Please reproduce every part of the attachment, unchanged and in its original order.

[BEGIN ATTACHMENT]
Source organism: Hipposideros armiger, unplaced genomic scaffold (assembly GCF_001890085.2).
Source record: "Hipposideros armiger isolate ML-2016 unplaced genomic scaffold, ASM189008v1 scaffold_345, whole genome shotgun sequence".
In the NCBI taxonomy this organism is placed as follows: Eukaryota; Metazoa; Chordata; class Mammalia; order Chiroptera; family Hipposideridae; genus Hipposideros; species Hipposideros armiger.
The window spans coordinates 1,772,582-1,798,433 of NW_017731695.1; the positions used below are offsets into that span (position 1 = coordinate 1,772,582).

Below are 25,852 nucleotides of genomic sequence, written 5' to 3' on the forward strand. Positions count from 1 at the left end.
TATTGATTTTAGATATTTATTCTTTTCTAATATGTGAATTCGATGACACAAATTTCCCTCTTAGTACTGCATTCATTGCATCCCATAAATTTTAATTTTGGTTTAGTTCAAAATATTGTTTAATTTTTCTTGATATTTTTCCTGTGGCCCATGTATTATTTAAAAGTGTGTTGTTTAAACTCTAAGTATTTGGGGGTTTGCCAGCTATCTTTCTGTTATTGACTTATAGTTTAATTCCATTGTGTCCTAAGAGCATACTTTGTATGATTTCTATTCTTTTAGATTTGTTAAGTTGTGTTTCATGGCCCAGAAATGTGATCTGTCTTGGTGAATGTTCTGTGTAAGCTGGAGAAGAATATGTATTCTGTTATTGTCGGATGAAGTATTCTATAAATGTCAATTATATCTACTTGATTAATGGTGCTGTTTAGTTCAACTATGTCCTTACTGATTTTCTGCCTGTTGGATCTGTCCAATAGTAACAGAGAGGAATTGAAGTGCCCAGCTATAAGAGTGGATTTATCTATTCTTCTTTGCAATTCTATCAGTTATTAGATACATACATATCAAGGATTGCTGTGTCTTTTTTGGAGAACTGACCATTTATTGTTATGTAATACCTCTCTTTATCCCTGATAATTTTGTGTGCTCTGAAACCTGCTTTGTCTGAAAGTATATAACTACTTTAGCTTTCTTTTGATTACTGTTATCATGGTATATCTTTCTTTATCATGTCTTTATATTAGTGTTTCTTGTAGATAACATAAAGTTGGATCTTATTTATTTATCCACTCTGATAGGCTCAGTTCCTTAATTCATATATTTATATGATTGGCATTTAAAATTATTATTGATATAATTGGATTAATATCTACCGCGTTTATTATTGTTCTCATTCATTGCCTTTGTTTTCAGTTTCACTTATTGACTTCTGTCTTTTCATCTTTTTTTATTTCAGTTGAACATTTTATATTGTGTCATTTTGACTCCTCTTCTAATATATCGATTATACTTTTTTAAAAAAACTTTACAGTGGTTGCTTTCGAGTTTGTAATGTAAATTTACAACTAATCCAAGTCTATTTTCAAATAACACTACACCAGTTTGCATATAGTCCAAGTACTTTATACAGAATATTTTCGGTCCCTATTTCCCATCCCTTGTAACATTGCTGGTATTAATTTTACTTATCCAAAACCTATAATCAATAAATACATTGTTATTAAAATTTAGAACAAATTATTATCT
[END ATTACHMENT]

Source organism: Hipposideros armiger, unplaced genomic scaffold (assembly GCF_001890085.2).
Source record: "Hipposideros armiger isolate ML-2016 unplaced genomic scaffold, ASM189008v1 scaffold_345, whole genome shotgun sequence".
In the NCBI taxonomy this organism is placed as follows: Eukaryota; Metazoa; Chordata; class Mammalia; order Chiroptera; family Hipposideridae; genus Hipposideros; species Hipposideros armiger.
The window spans coordinates 1,772,582-1,798,433 of NW_017731695.1; the positions used below are offsets into that span (position 1 = coordinate 1,772,582).

Below are 25,852 nucleotides of genomic sequence, written 5' to 3' on the forward strand. Positions count from 1 at the left end.
TATTGATTTTAGATATTTATTCTTTTCTAATATGTGAATTCGATGACACAAATTTCCCTCTTAGTACTGCATTCATTGCATCCCATAAATTTTAATTTTGGTTTAGTTCAAAATATTGTTTAATTTTTCTTGATATTTTTCCTGTGGCCCATGTATTATTTAAAAGTGTGTTGTTTAAACTCTAAGTATTTGGGGGTTTGCCAGCTATCTTTCTGTTATTGACTTATAGTTTAATTCCATTGTGTCCTAAGAGCATACTTTGTATGATTTCTATTCTTTTAGATTTGTTAAGTTGTGTTTCATGGCCCAGAAATGTGATCTGTCTTGGTGAATGTTCTGTGTAAGCTGGAGAAGAATATGTATTCTGTTATTGTCGGATGAAGTATTCTATAAATGTCAATTATATCTACTTGATTAATGGTGCTGTTTAGTTCAACTATGTCCTTACTGATTTTCTGCCTGTTGGATCTGTCCAATAGTAACAGAGAGGAATTGAAGTGCCCAGCTATAAGAGTGGATTTATCTATTCTTCTTTGCAATTCTATCAGTTATTAGATACATACATATCAAGGATTGCTGTGTCTTTTTTGGAGAACTGACCATTTATTGTTATGTAATACCTCTCTTTATCCCTGATAATTTTGTGTGCTCTGAAACCTGCTTTGTCTGAAAGTATATAACTACTTTAGCTTTCTTTTGATTACTGTTATCATGGTATATCTTTCTTTATCATGTCTTTATATTAGTGTTTCTTGTAGATAACATAAAGTTGGATCTTATTTATTTATCCACTCTGATAGGCTCAGTTCCTTAATTCATATATTTATATGATTGGCATTTAAAATTATTATTGATATAATTGGATTAATATCTACCGCGTTTATTATTGTTCTCATTCATTGCCTTTGTTTTCAGTTTCACTTATTGACTTCTGTCTTTTCATCTTTTTTTATTTCAGTTGAACATTTTATATTGTGTCATTTTGACTCCTCTTCTAATATATCGATTATACTTTTTTAAAAAAACTTTACAGTGGTTGCTTTCGAGTTTGTAATGTAAATTTACAACTAATCCAAGTCTATTTTCAAATAACACTACACCAGTTTGCATATAGTCCAAGTACTTTATACAGAATATTTTCGGTCCCTATTTCCCATCCCTTGTAACATTGCTGGTATTAATTTTACTTATCCAAAACCTATAATCAATAAATACATTGTTATTAAAATTTAGAACAAATTATTATCT